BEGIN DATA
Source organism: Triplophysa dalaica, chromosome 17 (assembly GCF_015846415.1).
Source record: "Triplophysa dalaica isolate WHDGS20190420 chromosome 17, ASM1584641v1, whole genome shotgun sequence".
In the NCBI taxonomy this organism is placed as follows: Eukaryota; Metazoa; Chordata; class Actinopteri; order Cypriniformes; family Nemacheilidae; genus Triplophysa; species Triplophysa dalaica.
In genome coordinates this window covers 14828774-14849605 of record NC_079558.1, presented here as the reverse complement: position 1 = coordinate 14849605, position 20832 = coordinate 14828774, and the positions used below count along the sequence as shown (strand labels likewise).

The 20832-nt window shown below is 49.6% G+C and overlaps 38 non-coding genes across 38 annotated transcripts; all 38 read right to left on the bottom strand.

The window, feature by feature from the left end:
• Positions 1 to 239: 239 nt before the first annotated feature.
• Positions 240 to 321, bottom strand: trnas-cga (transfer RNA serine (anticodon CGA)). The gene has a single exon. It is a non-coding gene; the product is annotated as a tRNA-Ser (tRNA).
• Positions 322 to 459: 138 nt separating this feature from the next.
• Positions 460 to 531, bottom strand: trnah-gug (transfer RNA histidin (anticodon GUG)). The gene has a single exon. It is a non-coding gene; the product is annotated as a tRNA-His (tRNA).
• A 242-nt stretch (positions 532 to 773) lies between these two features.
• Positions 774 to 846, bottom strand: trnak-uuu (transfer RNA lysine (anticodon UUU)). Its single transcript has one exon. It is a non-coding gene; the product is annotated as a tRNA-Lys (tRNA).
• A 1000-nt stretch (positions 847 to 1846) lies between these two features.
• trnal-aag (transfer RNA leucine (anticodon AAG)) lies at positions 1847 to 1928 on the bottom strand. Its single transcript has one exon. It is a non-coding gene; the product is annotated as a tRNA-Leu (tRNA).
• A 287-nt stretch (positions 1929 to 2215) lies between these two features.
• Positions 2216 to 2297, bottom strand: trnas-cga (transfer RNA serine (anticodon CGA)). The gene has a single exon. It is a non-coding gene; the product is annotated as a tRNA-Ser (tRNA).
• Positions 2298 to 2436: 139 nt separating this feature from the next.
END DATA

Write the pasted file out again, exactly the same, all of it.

Source organism: Triplophysa dalaica, chromosome 17 (assembly GCF_015846415.1).
Source record: "Triplophysa dalaica isolate WHDGS20190420 chromosome 17, ASM1584641v1, whole genome shotgun sequence".
In the NCBI taxonomy this organism is placed as follows: Eukaryota; Metazoa; Chordata; class Actinopteri; order Cypriniformes; family Nemacheilidae; genus Triplophysa; species Triplophysa dalaica.
In genome coordinates this window covers 14828774-14849605 of record NC_079558.1, presented here as the reverse complement: position 1 = coordinate 14849605, position 20832 = coordinate 14828774, and the positions used below count along the sequence as shown (strand labels likewise).

The 20832-nt window shown below is 49.6% G+C and overlaps 38 non-coding genes across 38 annotated transcripts; all 38 read right to left on the bottom strand.

The window, feature by feature from the left end:
• Positions 1 to 239: 239 nt before the first annotated feature.
• Positions 240 to 321, bottom strand: trnas-cga (transfer RNA serine (anticodon CGA)). The gene has a single exon. It is a non-coding gene; the product is annotated as a tRNA-Ser (tRNA).
• Positions 322 to 459: 138 nt separating this feature from the next.
• Positions 460 to 531, bottom strand: trnah-gug (transfer RNA histidin (anticodon GUG)). The gene has a single exon. It is a non-coding gene; the product is annotated as a tRNA-His (tRNA).
• A 242-nt stretch (positions 532 to 773) lies between these two features.
• Positions 774 to 846, bottom strand: trnak-uuu (transfer RNA lysine (anticodon UUU)). Its single transcript has one exon. It is a non-coding gene; the product is annotated as a tRNA-Lys (tRNA).
• A 1000-nt stretch (positions 847 to 1846) lies between these two features.
• trnal-aag (transfer RNA leucine (anticodon AAG)) lies at positions 1847 to 1928 on the bottom strand. Its single transcript has one exon. It is a non-coding gene; the product is annotated as a tRNA-Leu (tRNA).
• A 287-nt stretch (positions 1929 to 2215) lies between these two features.
• Positions 2216 to 2297, bottom strand: trnas-cga (transfer RNA serine (anticodon CGA)). The gene has a single exon. It is a non-coding gene; the product is annotated as a tRNA-Ser (tRNA).
• Positions 2298 to 2436: 139 nt separating this feature from the next.